As a fan of #YuGiOh, I'm the first one to admit that, at first glance, the long-lasting appeal of the show might be hard to understand. I mean, here we have a kids #anime that ran in the early '00s, largely with a purpose to sell a trading card game. Yet, after all these years, it's getting a feature-length film (with the brilliant original cast returning). Furthermore, it's the source material for the highly popular Yu-Gi-Oh!: The Abridged Series — a brilliant and clever parody/homage, which often seems to be as beloved by the fans as the actual show itself.
So, why do so many still have a soft spot for the show and its characters after all these years? Well, to celebrate the new film, Yu-Gi-Oh!: The Dark Side of Dimensions, let's take a look at three factors that made this show so endearingly off-beat and gave it it's long-lasting quality.
3. Delightfully Twisted Source Material
Yu-Gi-Oh! was not always about a timid young boy named Yugi Muto who, after solving an ancient artifact, starts to share a body with a mysterious spirit of an ancient Egyptian pharaoh (Atem). Together they must uncover the pharaoh's past, save the world by playing trading cards, learn from each other's strengths and weaknesses, etc.
In the original #manga (and Season 0), it was a about a timid, young boy — Yugi Muto — sharing a body with mysterious spirit of an ancient Egyptian pharaoh who is a complete psycho with a special liking of killing his enemies by playing all kinds of messed up magic games.
Indeed, creator Kazuki Takahashi has later spoken about how he was inspired by horror manga and created his own inventive take on it. Now, the reason why it's an important aspect to highlight is that however cheesy (in an endearing way, of course) the show might have been on many levels, its DNA is rather imaginatively messed up. In fact, some of these elements remain present in the show, thus creating a nice contrast.
2. Embracing A Far-Fetched Premise
So, you have this rather twisted source material and a desire to make a show built around a trading card game. What do you do? Well, adding to this above mentioned main premise about Yugi and the mysterious spirit he co-exists with, you create a world where the number one sport (and apparently the main way how people solve their conflicts) is a trading card game created by a foppish manchild. Then you add yet another layer to it by revealing that the card game is actually inspired by (and connected to) real-life magical battles between ancient Egyptians using real monsters and magical artifacts.
Now, as ridiculous as this premise sounds, it's also ridiculously awesome, and the creators of the show fully embrace it in many inventive ways. You see, even though it often seems that they made it up as they went along, the way the show builds upon this premise is done extremely imaginatively (while also seamlessly incorporating some of these above mentioned darker elements).
Thing is, for a show built around a trading card game, the creators could have gotten away with a lot less. Yet, by creating this almost needlessly huge lore and tackling it with such enthusiasm, the people behind the show managed give the whole project this sense of silly but endearing sincerity.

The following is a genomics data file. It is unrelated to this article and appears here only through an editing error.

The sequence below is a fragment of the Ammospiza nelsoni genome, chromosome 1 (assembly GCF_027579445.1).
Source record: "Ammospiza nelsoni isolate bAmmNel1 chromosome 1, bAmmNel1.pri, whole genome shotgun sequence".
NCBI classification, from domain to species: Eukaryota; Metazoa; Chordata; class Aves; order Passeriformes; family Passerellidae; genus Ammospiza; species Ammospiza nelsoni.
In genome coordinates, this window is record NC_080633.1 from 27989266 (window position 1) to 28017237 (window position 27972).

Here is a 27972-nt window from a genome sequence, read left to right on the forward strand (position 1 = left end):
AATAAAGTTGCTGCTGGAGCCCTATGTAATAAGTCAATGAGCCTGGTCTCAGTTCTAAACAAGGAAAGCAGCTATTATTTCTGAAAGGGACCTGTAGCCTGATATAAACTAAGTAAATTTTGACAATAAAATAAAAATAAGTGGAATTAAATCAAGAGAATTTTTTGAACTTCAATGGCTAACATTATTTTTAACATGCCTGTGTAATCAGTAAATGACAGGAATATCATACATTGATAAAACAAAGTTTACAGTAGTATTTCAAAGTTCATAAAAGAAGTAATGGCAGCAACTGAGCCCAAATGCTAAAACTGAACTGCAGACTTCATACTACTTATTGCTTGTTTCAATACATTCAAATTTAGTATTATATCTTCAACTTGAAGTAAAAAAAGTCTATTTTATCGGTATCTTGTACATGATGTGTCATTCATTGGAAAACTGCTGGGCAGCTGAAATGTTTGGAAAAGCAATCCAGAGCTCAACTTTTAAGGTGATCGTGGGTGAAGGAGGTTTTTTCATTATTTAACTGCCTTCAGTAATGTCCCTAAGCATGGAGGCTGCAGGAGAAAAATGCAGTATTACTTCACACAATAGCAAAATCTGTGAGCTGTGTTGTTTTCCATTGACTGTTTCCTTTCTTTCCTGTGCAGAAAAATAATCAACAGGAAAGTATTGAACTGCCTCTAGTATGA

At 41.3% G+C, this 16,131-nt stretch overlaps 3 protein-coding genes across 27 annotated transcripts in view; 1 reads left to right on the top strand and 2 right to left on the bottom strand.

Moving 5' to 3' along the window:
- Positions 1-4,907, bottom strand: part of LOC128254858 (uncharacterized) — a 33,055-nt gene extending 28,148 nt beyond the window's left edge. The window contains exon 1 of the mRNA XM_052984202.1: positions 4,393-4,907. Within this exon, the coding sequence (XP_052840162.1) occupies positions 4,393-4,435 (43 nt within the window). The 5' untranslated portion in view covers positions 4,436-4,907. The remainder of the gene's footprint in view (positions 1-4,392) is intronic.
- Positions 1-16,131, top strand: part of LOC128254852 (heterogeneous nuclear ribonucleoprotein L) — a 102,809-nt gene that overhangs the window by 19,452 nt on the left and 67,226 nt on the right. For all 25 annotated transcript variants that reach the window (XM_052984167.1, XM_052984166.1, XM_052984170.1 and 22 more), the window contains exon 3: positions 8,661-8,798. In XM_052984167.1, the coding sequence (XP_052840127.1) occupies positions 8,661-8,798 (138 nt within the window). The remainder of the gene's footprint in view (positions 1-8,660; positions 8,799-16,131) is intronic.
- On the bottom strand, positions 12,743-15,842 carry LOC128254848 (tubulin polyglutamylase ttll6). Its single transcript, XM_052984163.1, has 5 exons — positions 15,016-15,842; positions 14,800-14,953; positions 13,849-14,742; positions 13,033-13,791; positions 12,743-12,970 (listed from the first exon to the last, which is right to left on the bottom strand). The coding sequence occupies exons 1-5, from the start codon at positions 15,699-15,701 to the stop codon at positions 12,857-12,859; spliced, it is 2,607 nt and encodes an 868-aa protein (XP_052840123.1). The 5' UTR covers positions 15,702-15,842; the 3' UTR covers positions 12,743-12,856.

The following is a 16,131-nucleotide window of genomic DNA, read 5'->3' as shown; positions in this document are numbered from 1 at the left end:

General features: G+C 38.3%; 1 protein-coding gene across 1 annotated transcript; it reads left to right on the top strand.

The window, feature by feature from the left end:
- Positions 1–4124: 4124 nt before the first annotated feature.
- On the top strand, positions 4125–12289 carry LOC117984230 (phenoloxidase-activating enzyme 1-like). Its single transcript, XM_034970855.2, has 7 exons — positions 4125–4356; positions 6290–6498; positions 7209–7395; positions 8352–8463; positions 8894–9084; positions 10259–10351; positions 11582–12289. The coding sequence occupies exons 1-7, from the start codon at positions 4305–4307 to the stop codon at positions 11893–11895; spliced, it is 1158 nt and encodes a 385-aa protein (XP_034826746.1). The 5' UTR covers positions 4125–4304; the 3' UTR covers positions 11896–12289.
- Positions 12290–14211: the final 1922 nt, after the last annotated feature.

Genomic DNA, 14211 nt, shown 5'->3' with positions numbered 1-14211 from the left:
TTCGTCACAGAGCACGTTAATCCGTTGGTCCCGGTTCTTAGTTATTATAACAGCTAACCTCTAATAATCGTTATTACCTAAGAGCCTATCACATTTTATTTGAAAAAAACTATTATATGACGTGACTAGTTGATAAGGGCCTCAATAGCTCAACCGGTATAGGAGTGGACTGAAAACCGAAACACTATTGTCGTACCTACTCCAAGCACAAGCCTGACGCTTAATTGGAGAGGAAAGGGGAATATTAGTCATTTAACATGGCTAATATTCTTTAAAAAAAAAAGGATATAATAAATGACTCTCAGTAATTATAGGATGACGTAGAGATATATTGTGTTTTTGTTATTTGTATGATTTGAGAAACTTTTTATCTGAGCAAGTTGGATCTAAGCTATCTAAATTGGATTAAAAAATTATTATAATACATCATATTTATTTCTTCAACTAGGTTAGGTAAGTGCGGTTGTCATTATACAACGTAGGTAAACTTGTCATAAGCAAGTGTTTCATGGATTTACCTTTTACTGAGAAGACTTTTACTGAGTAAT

1. Likable Characters
As one would expect, the characters in Yu-Gi-Oh! are not exactly the most multilayered ones and, indeed, they can be rather one-note. However, they are extremely likable. They all have this straight-faced earnestness about them, making it both endearing and unintentionally funny at the same time.
For example, when it comes to the good guys, it all tends to revolve around the constant flood of moral lessons on the power of friendship (seriously, there are a lot of them). However, they deliver their rather frequent friendship speeches with such straight-faced and uncompromising sincerity that one just can't help but like them for it. Same goes for the bad guys — even though they're often just evil, they're evil and loving it, thus creating many entertaining villains. Then there's Kaiba, who is just endearingly, well, Kaiba.
However, the fact that they can be a bit one-note at times doesn't mean that they are used in a one-note way. The show really knows its characters, how to have fun with them and how to play on their strengths. It's especially apparent in the way the characters play off each other. Whether it's the classic banter between Yugi, Joey and Kaiba, it's always made entertaining and fun to follow.
Furthermore, it's not like the characters are completely flat and stereotypical. Many of them are actually given quite satisfying arcs, and the show doesn't shy away from taking them into dark and emotionally challenging places from time to time either. This is something which also extends to the villains, as they often have quite tragic backstories. Now, even though these more complex character moments don't happen too often (and probably more so in the subbed version than the dubbed one), they are delivered effectively, thus making you more invested in the characters (and the show itself).
The Heart Of The Cards
What it all comes down to is that Yu-Gi-Oh! Duel Monsters is a nice example of what can be achieved when embracing something silly with heart and unashamed ambition. As a result, you get something that is endearing, likable and funny at the same time, which is also a good way to sum up the characters in the show.
Also, check out this cool little Dan Green interview for the new film Yu-Gi-Oh! The Dark Side of Dimensions.
What else has added to Yu-Gi-Oh!'s long lasting appeal? Let me know in the comments below.